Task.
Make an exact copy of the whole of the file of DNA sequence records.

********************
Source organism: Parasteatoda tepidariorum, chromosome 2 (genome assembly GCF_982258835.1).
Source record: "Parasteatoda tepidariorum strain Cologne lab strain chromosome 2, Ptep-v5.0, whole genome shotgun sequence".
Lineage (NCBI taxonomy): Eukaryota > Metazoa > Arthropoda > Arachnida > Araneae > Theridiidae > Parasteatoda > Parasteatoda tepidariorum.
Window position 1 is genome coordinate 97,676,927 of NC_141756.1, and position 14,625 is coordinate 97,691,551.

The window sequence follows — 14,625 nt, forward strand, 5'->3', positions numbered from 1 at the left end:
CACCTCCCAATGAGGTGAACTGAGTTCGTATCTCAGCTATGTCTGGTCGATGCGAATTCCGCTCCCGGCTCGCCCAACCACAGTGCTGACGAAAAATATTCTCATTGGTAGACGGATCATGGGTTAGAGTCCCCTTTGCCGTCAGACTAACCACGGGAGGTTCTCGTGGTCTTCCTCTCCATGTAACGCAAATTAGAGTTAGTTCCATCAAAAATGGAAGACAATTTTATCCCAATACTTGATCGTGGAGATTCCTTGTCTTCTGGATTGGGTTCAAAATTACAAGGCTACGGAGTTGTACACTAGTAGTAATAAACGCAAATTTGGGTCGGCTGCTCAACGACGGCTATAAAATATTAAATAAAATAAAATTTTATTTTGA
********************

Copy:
Source organism: Parasteatoda tepidariorum, chromosome 2 (genome assembly GCF_982258835.1).
Source record: "Parasteatoda tepidariorum strain Cologne lab strain chromosome 2, Ptep-v5.0, whole genome shotgun sequence".
Lineage (NCBI taxonomy): Eukaryota > Metazoa > Arthropoda > Arachnida > Araneae > Theridiidae > Parasteatoda > Parasteatoda tepidariorum.
Window position 1 is genome coordinate 97,676,927 of NC_141756.1, and position 14,625 is coordinate 97,691,551.

The window sequence follows — 14,625 nt, forward strand, 5'->3', positions numbered from 1 at the left end:
CACCTCCCAATGAGGTGAACTGAGTTCGTATCTCAGCTATGTCTGGTCGATGCGAATTCCGCTCCCGGCTCGCCCAACCACAGTGCTGACGAAAAATATTCTCATTGGTAGACGGATCATGGGTTAGAGTCCCCTTTGCCGTCAGACTAACCACGGGAGGTTCTCGTGGTCTTCCTCTCCATGTAACGCAAATTAGAGTTAGTTCCATCAAAAATGGAAGACAATTTTATCCCAATACTTGATCGTGGAGATTCCTTGTCTTCTGGATTGGGTTCAAAATTACAAGGCTACGGAGTTGTACACTAGTAGTAATAAACGCAAATTTGGGTCGGCTGCTCAACGACGGCTATAAAATATTAAATAAAATAAAATTTTATTTTGA